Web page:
Wednesday, August 25, 2010

Suspicion (1941)

Retro Active Critique #20

The story of 'Monkey Face' and ol' Johnny. Believe it or not, 'Suspicion' happens to be the most romantic Hitchcock film for me.

I have a suspicion this will be one of the last times I'll feature a Hitchcock film on this blog. I've only recently written an appeal for The Man Who Knew Too Much and before that I'd posted about my loving costume/character attempt at Rear Window last Halloween. I love Hitch, but it isn't my intention to retro-actively appreciate films, music, personalities, etc. that still manage to garner attention on their own in our extreme mass output culture. Rather, I've intended for my focus to be on appreciating and giving a little push to those we have waiting for some notice in our collective archives.

On that note, 'Suspicion'
 rounds out (or squares out, as the case happens to be) my favorite four films of Alfred Hitchcock: the ever-perfect (flawless) cinematic experience of 'North By Northwest'; 'Rear Window', perhaps the finest of his thrillers, if only for its all-encompassing simplicity; the often overlooked but deeply pleasing 'The Man Who Knew Too Much'; and the breezy, far-ahead-of-its-time charm of 'Suspicion'. 

The direction of this film is superb and cutting edge for 1941. The script and dialogue is as sharp as you'd expect if you've watch films of this era –– and a revelation if you haven't –– with its intoxicating wit, energy and charm. The supporting cast is also great. Nigel Bruce as the bumbling Beaky is particularly fun, with his 'old boy', 'old girl' & 'old chap' capped utterances. 

Joan Fontaine is lovely to put it simply. There is no other way to describe her as she plays the mousy but alluring Lina. I am not sure why, exactly, but hers stands as one of my favorite performances –– ever –– in this. She won a deserved Oscar for playing Lina. 

Cary Grant is as perfect as ever as the 'no good, but how can you not love him' Johnny. He is so funny, warm and charming it's understandable why an intelligent woman like Lina would fall for him, despite his (seemingly) obvious shortcomings.

Their playful moments together are touching and amusing.
You'll find yourself rooting for them at all costs. For 'Monkey Face' to have a life with Johnny there are indeed costs. But they seem to be worth it. 

And it's definitely worth checking out this seventy year old film! If you'd like to refresh your film queue with something 'new' don't be misled by this film's age. 'Suspicion' is still incredibly fresh and it's not to be missed.

Wednesday, August 18, 2010

The Turning Point (1977)

Retro Active Critique #19

Ballet, as a theme in films, tends to veer towards a dark tone. This is likely because ballet is a deeply disciplined and often painful form of art and expression (both physically and emotionally.) It is also because ballet is something that requires great commitment and sacrifice to even resemble anything close to what it is meant to be. Ballet is a terrific example of a lifestyle decision that is both incredibly freeing and confining to the individual who chooses it. This dichotomy along with conflicts inside the ballet world are what provide infinitely dramatic and interesting premises. Ballerinas, metaphorically, resemble caged birds who are only able to fly intermittently, both in life and in art.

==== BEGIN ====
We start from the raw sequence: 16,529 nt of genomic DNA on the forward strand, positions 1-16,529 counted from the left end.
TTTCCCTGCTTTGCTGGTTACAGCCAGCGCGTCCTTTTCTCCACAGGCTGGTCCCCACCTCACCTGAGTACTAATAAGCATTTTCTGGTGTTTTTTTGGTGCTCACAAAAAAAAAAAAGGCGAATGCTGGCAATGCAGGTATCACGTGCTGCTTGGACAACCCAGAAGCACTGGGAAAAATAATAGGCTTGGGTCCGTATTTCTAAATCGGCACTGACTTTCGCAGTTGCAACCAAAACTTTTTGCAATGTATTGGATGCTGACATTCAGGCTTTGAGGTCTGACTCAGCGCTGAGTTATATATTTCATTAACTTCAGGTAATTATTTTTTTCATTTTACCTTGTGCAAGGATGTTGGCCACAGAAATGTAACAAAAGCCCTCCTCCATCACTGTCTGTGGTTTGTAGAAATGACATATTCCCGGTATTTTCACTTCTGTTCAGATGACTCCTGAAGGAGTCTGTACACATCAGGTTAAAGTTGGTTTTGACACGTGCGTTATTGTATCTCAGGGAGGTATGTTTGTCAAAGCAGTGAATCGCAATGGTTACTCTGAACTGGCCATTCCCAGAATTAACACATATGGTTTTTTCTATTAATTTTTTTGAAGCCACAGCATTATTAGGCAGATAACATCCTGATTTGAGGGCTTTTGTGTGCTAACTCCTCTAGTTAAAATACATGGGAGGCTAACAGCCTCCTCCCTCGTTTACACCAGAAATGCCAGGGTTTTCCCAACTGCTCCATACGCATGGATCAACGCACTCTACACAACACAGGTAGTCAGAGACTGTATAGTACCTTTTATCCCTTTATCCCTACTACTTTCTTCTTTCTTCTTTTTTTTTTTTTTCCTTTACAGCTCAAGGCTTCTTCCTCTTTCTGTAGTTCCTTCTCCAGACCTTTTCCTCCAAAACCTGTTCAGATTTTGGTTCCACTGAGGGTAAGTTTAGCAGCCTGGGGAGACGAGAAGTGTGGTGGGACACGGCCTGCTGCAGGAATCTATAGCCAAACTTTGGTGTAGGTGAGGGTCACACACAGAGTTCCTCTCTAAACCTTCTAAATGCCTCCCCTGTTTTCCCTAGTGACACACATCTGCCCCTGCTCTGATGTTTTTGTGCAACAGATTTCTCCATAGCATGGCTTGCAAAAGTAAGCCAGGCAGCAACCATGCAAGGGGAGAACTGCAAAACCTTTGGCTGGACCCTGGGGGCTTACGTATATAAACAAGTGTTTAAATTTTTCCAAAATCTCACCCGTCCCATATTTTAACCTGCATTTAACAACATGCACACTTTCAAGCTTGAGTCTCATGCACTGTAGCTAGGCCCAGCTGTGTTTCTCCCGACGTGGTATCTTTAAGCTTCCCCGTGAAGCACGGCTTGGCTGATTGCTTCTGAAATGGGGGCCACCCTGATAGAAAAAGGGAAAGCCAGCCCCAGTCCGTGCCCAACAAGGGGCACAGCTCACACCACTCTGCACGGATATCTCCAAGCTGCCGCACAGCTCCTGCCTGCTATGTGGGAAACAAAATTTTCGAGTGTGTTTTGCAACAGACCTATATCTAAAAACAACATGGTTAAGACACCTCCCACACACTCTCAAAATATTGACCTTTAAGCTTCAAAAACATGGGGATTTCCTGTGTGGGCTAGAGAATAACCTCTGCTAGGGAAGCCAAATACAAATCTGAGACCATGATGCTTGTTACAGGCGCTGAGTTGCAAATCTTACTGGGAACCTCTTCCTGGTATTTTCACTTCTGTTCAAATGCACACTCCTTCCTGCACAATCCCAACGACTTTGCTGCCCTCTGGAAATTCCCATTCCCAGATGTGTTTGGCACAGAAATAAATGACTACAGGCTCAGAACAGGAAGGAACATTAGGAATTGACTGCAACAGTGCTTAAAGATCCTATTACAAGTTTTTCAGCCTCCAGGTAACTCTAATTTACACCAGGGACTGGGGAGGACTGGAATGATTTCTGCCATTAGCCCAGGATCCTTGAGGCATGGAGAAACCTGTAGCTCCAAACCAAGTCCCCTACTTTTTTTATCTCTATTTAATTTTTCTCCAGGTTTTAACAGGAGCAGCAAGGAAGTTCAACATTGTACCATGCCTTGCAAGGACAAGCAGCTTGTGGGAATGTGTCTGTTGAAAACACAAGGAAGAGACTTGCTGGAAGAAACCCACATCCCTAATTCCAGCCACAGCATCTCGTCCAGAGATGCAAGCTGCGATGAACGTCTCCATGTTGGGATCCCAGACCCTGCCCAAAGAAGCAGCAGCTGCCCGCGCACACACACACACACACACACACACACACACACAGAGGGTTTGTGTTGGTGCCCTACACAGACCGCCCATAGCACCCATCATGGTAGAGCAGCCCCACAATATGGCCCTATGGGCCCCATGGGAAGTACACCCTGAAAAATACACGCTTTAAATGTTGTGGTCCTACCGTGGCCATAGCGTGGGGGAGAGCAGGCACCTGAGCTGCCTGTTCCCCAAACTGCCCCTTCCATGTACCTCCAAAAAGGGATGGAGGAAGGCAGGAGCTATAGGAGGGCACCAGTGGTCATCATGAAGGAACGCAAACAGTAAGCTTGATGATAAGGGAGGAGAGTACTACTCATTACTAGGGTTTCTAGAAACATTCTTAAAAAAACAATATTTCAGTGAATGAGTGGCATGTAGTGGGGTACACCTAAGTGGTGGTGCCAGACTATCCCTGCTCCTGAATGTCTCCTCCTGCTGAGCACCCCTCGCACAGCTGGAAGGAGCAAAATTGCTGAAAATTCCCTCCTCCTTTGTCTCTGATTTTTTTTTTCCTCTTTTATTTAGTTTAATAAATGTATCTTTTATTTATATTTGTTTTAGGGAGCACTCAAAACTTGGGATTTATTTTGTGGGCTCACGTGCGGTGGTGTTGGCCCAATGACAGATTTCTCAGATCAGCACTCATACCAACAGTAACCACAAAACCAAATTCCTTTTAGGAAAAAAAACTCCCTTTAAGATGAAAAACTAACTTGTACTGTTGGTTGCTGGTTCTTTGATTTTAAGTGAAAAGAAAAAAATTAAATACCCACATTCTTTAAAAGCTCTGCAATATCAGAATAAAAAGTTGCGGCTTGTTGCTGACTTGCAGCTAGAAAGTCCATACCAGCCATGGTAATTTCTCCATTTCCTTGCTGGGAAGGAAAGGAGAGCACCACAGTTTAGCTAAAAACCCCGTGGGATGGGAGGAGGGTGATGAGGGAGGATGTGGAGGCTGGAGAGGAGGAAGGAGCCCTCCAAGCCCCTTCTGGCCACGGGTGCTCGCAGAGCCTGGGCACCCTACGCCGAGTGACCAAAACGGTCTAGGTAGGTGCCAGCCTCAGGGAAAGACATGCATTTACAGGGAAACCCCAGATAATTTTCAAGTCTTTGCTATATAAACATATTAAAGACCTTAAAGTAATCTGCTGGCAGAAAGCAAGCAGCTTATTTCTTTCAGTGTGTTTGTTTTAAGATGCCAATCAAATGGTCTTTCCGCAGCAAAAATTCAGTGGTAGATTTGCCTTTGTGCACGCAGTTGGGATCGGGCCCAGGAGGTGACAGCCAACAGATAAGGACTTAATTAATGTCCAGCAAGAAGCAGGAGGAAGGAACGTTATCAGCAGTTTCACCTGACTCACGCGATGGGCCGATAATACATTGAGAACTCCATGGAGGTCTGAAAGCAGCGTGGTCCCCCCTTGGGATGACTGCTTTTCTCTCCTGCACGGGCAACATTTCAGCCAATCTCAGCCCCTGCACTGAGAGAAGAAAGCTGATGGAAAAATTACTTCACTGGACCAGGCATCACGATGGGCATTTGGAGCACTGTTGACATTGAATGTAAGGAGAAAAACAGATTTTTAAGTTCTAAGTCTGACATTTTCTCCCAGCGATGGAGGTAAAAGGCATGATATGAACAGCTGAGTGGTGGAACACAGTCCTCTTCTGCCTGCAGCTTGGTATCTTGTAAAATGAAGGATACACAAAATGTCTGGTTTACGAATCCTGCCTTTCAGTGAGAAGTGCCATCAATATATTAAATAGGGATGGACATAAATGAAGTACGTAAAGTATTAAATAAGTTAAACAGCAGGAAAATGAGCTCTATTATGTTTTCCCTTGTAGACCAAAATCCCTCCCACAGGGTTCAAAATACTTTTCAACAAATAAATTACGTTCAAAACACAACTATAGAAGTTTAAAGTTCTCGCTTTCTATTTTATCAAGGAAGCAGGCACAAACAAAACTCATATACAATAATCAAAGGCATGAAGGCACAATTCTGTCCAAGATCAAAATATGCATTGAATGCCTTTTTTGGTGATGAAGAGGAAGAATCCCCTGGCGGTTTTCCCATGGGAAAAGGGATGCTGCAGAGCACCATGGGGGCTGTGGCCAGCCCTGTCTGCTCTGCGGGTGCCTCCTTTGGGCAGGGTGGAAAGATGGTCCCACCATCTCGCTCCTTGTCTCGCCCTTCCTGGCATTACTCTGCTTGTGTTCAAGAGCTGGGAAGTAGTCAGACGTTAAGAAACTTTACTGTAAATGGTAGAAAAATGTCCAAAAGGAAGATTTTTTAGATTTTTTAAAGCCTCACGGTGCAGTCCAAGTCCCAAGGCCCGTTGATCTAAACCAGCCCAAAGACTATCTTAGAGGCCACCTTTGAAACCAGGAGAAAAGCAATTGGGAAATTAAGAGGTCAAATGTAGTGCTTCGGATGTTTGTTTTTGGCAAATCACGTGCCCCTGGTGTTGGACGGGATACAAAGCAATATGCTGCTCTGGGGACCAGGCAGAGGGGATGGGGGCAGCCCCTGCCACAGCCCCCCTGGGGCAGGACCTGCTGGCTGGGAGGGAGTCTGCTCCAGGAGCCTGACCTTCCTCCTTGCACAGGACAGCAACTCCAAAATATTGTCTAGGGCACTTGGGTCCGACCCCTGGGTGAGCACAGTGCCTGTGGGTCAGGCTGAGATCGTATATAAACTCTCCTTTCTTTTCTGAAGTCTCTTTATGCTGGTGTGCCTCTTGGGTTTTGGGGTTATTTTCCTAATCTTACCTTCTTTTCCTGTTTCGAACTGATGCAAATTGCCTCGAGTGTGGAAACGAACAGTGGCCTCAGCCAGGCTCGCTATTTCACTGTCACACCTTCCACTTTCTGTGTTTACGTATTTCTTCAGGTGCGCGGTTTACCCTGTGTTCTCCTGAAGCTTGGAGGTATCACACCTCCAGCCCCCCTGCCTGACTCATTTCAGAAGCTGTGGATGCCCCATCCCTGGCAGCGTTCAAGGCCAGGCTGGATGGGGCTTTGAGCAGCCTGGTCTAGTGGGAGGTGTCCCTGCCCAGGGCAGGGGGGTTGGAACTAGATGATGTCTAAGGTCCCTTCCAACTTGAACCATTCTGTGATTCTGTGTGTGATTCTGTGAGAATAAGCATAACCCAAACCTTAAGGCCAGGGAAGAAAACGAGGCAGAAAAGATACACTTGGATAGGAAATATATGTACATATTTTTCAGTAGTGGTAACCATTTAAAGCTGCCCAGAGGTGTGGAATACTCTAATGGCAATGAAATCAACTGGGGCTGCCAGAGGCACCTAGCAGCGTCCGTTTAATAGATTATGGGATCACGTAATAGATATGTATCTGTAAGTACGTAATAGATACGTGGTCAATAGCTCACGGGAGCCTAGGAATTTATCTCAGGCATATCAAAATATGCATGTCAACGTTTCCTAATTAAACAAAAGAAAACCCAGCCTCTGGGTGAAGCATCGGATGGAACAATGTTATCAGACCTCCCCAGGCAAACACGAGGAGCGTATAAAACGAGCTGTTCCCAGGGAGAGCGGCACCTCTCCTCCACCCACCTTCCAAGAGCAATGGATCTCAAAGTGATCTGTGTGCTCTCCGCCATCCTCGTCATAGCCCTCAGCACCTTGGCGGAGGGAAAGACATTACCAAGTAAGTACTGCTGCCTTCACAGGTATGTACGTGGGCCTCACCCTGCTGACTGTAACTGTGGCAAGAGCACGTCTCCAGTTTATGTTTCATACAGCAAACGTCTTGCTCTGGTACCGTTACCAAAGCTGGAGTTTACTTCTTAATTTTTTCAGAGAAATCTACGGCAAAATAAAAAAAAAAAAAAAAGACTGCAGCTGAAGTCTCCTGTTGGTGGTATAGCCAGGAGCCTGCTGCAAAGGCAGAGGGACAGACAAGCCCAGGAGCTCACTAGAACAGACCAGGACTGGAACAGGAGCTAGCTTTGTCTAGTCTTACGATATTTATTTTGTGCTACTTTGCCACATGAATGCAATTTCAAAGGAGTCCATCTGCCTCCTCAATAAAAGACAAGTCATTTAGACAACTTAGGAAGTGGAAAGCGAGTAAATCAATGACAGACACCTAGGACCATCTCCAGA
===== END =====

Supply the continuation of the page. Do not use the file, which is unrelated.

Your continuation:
Great films about ballet come around every once in a while and in light of a potentially entertaining one being released soon (Aronofsky's "Black Swan") it is time to unleash the greatness that is "The Turning Point". For any ballet aficionado, this is the film to watch. But "The Turning Point" is also a film in which someone with very little interest in ballet can also become immersed. It is a real story about realistic people. And for anyone with a decidedly male point of view who must unwillingly partake in a viewing, Tom Skerrit can be your comfortable reference point. He plays a masculine rarity of an ex-ballet dancer, one who marries his ballet partner, played by Shirley MacLaine. As two of their children reach the age when they have developed a desire to pursue a career in ballet - one of which, their eldest daughter, shows incredible potential to succeed - emotions are stirred within the couple that had been lost since the time when they left the world of dance to create a family. Anne Bancroft plays the aging ballerina (and there always is one, in any ballet story) who also takes a second look at her life choices when she is confronted with the life she never pursued, one that includes a family.

The final fallout between the characters played by Bancroft and MacLaine is a memorable cat-fight... people often reference it when this movie is remembered. But what is most captivating and continues to resonate are the genuine and complex emotions these people have about life and the choices they've made.

The dance scenes are also impeccable and beautifully filmed - and feature Mikhail Baryshnikov in his first film role. "The Turning Point" is a good one to watch if you feel like being swept into a drama that isn't terribly demanding, but still leaves an impression.